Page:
Lawyer’s ethical duty not ‘official duty’ under Garcetti; law clerk advances free speech reprisal claim

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By Joy Waltemath

By Dave Strausfeld, J.D.

A law clerk who reported a state appeals court judge to an ethics panel can move ahead with his claim that the judge retaliated against him, held the Fifth Circuit, hearing an interlocutory appeal of a lower court’s decision denying qualified immunity. The state judge did not have qualified immunity because it was clearly established at the time in question that the law clerk’s speech was protected by the First Amendment. While the law clerk had an ethical duty as an attorney to report malfeasance, this did not mean he acted pursuant to his official duties under Garcetti when he reported the judge’s alleged misconduct. Therefore, the district court had properly denied the state judge’s motion to dismiss (Anderson v. Valdez, filed November 9, 2016, rehearing denied January 10, 2017, Wiener, J.).

According to the complaint, a law clerk employed by the Texas Court of Appeals became aware that the chief judge had improperly obtained double reimbursement for certain travel expenses. The law clerk learned of these matters through his own boss, another judge on the same court. Though his boss did not ask him to report the matter to authorities, he decided to do so, first sending a letter to the Texas Supreme Court and then filing a disciplinary complaint with the state commission on judicial conduct. When his boss retired later the same year, the law clerk was offered another position working for the court. But the state judge against whom he had filed the ethics complaint allegedly intervened to cause the job offer to be withdrawn.

Ethical duty versus official duty. On interlocutory appeal, the state judge argued that he was entitled to qualified immunity. He maintained, first of all, that the law clerk’s speech was not constitutionally protected because the law clerk was acting pursuant to his official duties in filing the ethics complaint and, under the Supreme Court’s decision in Garcetti v. Ceballos, public employees have no First Amendment protections for speech they make pursuant to their official job duties. The state judge’s argument was as follows: As an attorney, the law clerk had an ethical obligation under the applicable rules of professional responsibility to report malfeasance, and this duty was incorporated into his official duties as a public employee. Thus, when he filed the judicial misconduct complaint, he was acting pursuant to his official duties—and his speech received no constitutional protection.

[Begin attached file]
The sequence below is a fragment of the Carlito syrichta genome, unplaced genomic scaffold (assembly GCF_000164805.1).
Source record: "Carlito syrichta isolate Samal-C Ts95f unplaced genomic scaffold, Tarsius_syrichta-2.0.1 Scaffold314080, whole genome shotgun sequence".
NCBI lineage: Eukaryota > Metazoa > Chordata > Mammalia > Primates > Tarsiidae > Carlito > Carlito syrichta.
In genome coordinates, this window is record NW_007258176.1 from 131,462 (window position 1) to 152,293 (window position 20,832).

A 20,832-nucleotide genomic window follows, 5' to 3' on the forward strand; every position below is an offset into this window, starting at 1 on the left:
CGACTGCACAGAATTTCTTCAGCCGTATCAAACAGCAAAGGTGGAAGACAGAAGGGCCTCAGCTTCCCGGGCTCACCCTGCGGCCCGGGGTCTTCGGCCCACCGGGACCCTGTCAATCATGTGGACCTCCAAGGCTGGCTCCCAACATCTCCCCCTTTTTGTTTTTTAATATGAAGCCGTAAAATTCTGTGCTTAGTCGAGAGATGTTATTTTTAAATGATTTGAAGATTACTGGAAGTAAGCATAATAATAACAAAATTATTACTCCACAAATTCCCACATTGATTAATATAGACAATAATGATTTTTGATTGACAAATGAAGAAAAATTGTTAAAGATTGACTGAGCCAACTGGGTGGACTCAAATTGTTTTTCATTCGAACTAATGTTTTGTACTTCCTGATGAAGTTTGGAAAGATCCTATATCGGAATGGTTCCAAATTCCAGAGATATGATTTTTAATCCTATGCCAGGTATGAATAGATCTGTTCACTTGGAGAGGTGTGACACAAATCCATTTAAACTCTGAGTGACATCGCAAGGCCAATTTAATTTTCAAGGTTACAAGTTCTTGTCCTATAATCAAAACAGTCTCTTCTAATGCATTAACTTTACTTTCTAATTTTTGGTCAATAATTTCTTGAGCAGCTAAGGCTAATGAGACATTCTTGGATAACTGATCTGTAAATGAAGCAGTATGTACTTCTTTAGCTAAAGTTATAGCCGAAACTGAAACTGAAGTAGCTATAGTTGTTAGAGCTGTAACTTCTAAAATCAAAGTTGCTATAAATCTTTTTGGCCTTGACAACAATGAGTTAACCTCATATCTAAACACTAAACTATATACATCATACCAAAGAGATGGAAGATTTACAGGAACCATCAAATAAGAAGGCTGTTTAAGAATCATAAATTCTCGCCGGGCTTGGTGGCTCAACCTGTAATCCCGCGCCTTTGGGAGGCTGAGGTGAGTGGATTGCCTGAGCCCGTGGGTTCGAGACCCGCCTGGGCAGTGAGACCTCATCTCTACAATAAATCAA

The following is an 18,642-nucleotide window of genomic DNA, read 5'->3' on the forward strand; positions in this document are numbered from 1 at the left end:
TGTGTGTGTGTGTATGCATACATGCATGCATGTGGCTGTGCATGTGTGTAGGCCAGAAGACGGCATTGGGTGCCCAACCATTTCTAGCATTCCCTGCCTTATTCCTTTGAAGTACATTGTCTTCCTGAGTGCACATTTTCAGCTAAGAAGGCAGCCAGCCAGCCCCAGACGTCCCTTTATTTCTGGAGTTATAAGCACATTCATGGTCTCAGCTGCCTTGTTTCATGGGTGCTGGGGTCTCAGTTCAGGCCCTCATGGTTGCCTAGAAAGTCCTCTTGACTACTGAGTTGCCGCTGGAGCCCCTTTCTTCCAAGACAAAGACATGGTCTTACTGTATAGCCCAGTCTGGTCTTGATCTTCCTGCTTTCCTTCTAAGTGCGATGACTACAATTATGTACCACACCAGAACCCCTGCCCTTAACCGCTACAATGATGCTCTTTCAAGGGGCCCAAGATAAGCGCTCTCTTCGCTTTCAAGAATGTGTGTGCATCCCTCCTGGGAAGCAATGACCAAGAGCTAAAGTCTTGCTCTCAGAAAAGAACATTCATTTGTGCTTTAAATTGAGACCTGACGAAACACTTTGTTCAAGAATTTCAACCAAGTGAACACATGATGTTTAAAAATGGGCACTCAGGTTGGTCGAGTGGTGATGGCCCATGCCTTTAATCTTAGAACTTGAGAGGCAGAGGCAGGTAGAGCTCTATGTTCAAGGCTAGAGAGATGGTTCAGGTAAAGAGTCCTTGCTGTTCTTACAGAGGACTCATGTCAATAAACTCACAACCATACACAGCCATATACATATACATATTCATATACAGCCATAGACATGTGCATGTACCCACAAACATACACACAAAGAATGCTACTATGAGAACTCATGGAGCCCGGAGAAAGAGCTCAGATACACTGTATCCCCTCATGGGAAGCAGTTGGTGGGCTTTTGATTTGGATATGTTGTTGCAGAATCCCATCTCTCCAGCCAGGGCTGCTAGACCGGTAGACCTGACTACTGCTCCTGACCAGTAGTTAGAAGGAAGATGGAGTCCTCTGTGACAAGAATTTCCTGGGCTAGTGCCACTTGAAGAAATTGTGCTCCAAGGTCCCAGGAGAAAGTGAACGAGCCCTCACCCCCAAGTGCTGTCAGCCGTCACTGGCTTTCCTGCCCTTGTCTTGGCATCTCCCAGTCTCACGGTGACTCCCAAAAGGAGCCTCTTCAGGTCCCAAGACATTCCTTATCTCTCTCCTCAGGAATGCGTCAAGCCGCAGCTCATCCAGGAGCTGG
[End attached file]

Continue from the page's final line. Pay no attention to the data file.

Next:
The Fifth Circuit was not persuaded. “Garcetti’s scope is obviously not as broad” as this, it wrote, rejecting the notion that the law clerk’s professional responsibilities as a lawyer became part of his official job duties. Moreover, the state judge’s argument was inconsistent with the reasoning underlying Garcetti. The touchstone of Garcetti is the right to control a public employee’s performance of his or her official duties, and “[i]f it is not lawful and appropriate for the employer to exercise control, the employee is, quite simply, not speaking pursuant to his official duties.”

The Fifth Circuit thus rejected the state judge’s assertion that professional ethical duties become incorporated into official duties under Garcetti. The law clerk plausibly pleaded that he engaged in constitutionally protected speech when he filed the judicial misconduct complaint and suffered retaliation because of it, the court held.

Clearly established. The Fifth Circuit next considered whether the law clerk’s free speech rights were clearly established. Arguing that the rights asserted here were not clearly established, the state judge pointed out that when the alleged retaliation occurred, the Supreme Court had not yet handed down Lane v. Franks, nor had the Fifth Circuit issued Cutler v. Stephen F. Austin State Univ., both decisions that clarified the scope of public employees’ free speech rights. But the appeals court found no merit in this argument, concluding the law was sufficiently clear that he should have known his retaliatory conduct was unconstitutional, at least based on the facts as alleged. The law clerk adequately “pleaded the violation of a clearly established right.”

No heightened pleading standard. On a related issue, the state judge contended that the law clerk’s free speech retaliation claim was subject to a heightened pleading standard because a defense of qualified immunity was raised. But the state judge “misconstrue[d] this court’s precedent in Shultea v. Wood” in reading it to require a heightened pleading standard, the appeals court said.

Dissent. Judge Jones did not agree that the law was clearly established at the time of the relevant events. In her view, a reasonable judge would not necessarily have understood at that time that the law clerk’s speech was constitutionally protected because it occurred outside of his “chain of command.”

Rehearing denied. The state judge filed a petition for rehearing arguing that the Fifth Circuit improperly relied on case law post-dating the events in this case in deciding whether the law clerk’s rights were clearly established. But the appeals court rejected the notion that its decision had relied on—as opposed to merely mentioning—post-conduct holdings.

Source:: Employment Law Daily Newsfeed


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